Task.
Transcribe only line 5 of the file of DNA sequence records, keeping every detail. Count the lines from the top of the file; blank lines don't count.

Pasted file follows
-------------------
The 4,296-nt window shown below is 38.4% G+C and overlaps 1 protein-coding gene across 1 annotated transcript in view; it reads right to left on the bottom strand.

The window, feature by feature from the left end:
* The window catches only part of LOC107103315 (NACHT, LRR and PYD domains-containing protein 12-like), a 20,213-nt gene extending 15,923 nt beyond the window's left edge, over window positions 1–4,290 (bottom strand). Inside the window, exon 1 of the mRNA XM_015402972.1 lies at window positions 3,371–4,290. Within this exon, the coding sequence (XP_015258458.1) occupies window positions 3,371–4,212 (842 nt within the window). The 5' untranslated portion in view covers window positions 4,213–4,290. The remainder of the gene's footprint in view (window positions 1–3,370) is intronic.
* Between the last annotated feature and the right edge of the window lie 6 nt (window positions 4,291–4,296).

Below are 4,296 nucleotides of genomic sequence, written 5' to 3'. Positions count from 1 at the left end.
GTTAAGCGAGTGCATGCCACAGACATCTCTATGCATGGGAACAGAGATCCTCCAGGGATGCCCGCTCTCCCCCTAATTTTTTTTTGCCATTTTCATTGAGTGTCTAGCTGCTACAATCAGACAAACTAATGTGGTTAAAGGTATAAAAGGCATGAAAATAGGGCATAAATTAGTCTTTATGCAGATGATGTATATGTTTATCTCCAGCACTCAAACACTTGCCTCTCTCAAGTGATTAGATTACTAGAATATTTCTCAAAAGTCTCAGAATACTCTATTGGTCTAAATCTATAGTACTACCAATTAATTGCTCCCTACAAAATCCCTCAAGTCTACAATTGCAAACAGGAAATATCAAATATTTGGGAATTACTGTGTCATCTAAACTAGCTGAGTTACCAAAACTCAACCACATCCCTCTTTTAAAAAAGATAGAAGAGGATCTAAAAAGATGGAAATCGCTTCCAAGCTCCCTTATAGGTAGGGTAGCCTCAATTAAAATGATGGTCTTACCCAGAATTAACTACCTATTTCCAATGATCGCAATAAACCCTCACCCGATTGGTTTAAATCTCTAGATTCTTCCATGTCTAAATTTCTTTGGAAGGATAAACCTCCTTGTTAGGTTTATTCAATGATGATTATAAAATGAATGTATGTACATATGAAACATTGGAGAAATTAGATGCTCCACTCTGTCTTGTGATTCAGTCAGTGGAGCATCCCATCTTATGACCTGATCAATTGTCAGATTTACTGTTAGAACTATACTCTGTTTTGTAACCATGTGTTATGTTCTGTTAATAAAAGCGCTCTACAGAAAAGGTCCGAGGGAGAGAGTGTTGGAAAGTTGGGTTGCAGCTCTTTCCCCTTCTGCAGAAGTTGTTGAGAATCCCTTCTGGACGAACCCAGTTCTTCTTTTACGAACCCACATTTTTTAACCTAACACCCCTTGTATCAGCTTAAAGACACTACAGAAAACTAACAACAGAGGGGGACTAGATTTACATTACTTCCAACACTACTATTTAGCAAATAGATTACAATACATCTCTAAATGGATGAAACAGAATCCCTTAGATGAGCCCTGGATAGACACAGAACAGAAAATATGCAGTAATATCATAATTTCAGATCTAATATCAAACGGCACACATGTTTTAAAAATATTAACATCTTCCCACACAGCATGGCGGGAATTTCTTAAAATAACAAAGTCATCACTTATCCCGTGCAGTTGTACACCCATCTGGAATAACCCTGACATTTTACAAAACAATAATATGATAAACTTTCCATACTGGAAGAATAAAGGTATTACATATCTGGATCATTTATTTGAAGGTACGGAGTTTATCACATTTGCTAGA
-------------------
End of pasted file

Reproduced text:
Below are 4,296 nucleotides of genomic sequence, written 5' to 3'. Positions count from 1 at the left end.